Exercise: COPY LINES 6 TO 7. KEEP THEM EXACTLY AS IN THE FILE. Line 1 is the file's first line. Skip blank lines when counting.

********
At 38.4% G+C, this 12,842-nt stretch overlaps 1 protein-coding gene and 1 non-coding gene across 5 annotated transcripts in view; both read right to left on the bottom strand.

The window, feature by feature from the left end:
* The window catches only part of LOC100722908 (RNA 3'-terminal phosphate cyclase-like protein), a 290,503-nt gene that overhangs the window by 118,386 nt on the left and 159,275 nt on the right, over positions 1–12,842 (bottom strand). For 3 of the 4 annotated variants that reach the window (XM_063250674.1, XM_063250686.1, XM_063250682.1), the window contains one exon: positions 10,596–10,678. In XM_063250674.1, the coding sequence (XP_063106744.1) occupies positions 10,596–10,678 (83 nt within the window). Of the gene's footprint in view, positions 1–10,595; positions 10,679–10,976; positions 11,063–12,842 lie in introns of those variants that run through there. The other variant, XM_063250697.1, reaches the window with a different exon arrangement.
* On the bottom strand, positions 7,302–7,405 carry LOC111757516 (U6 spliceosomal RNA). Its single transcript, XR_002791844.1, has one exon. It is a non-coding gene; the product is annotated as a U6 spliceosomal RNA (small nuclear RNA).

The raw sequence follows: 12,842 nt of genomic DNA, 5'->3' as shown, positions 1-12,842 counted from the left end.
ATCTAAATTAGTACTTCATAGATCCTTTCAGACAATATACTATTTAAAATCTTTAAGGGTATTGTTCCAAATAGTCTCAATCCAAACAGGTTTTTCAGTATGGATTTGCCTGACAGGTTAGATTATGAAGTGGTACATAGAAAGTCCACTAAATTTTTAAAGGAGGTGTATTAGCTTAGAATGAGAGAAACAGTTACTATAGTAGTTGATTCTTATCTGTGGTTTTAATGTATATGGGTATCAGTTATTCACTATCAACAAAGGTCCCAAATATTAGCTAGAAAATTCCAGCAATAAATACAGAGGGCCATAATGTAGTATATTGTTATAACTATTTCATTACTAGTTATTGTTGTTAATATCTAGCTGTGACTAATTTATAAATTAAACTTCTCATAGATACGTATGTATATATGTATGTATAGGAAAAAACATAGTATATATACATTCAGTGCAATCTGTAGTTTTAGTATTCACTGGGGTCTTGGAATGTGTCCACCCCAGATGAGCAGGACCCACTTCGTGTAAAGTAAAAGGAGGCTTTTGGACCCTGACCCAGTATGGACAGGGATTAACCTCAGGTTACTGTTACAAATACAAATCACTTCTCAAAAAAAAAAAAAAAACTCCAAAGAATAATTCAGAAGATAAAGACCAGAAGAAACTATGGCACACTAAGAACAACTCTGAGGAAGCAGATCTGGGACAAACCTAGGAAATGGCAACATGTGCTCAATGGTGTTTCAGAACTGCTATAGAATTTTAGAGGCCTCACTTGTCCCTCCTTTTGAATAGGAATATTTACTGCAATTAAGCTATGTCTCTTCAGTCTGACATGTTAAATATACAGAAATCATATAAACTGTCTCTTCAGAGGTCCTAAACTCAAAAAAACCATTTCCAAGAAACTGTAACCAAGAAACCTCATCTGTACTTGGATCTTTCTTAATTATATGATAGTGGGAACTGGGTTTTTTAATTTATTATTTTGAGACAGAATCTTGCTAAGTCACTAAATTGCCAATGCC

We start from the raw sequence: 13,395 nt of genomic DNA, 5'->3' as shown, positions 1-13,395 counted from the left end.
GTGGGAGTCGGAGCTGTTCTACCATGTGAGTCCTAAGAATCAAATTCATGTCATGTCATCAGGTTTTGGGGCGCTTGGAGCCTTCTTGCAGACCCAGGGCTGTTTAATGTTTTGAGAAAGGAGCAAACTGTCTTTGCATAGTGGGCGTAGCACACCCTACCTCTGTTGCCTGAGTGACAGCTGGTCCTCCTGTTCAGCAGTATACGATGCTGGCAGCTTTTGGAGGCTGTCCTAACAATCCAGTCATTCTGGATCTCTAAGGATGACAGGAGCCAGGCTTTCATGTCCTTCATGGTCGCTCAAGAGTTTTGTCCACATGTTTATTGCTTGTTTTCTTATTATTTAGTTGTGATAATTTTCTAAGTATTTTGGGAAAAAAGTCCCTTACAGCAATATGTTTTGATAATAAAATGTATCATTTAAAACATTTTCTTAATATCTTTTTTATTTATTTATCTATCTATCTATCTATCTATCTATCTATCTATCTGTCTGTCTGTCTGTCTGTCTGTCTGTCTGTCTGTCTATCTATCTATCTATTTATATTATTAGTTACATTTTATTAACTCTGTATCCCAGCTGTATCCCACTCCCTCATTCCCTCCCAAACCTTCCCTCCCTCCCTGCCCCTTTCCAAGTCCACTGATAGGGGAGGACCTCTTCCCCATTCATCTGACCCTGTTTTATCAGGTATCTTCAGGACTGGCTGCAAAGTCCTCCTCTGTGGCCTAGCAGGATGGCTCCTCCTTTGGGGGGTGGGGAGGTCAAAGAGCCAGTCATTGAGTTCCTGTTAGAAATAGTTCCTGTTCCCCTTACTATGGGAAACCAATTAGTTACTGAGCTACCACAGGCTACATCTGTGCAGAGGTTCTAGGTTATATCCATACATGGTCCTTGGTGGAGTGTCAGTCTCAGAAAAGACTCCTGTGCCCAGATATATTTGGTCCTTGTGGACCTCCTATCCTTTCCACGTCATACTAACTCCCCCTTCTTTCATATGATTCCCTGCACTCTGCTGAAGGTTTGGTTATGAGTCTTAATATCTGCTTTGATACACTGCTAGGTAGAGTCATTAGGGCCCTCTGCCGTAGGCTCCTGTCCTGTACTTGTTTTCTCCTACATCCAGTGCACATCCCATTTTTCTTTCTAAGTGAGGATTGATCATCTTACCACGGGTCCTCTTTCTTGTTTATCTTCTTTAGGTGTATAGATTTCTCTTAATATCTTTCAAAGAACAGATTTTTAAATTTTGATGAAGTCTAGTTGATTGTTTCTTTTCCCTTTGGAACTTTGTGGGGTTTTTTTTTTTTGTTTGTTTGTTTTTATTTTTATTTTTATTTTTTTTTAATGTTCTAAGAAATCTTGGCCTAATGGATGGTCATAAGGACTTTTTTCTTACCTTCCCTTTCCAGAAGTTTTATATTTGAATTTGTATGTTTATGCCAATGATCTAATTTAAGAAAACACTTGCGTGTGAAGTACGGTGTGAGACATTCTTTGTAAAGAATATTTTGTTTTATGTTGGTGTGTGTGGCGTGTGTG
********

ATCTAAATTAGTACTTCATAGATCCTTTCAGACAATATACTATTTAAAATCTTTAAGGGTATTGTTCCAAATAGTCTCAATCCAAACAGGTTTTTCAGTATGGATTTGCCTGACAGGTTAGATTATGAAGTGGTACATAGAAAGTCCACTAAATTTTTAAAGGAGGTGTATTAGCTTAGAATGAGAGAAACAGTTACTATAGTAGTTGATTCTTATCTGTGGTTTTAATGTATATGGGTATCAGTTATTCACTATCAACAAAGGTCCCAAATATTAGCTAGAAAATTCCAGCAATAAATACAGAGGGCCATAATGTAGTATATTGTTATAACTATTTCATTACTAGTTATTGTTGTTAATATCTAGCTGTGACTAATTTATAAATTAAACTTCTCATAGATACGTATGTATATATGTATGTATAGGAAAAAACATAGTATATATACATTCAGTGCAATCTGTAGTTTTAGTATTCACTGGGGTCTTGGAATGTGTCCACCCCAGATGAGCAGGACCCACTTCGTGTAAAGTAAAAGGAGGCTTTTGGACCCTGACCCAGTATGGACAGGGATTAACCTCAGGTTACTGTTACAAATACAAATCACTTCTCAAAAAAAAAAAAAAAACTCCAAAGAATAATTCAGAAGATAAAGACCAGAAGAAACTATGGCACACTAAGAACAACTCTGAGGAAGCAGATCTGGGACAAACCTAGGAAATGGCAACATGTGCTCAATGGTGTTTCAGAACTGCTATAGAATTTTAGAGGCCTCACTTGTCCCTCCTTTTGAATAGGAATATTTACTGCAATTAAGCTATGTCTCTTCAGTCTGACATGTTAAATATACAGAAATCATATAAACTGTCTCTTCAGAGGTCCTAAACTCAAAAAAACCATTTCCAAGAAACTGTAACCAAGAAACCTCATCTGTACTTGGATCTTTCTTAATTATATGATAGTGGGAACTGGGTTTTTTAATTTATTATTTTGAGACAGAATCTTGCTAAGTCACTAAATTGCCAATGCC

We start from the raw sequence: 13,395 nt of genomic DNA, 5'->3' as shown, positions 1-13,395 counted from the left end.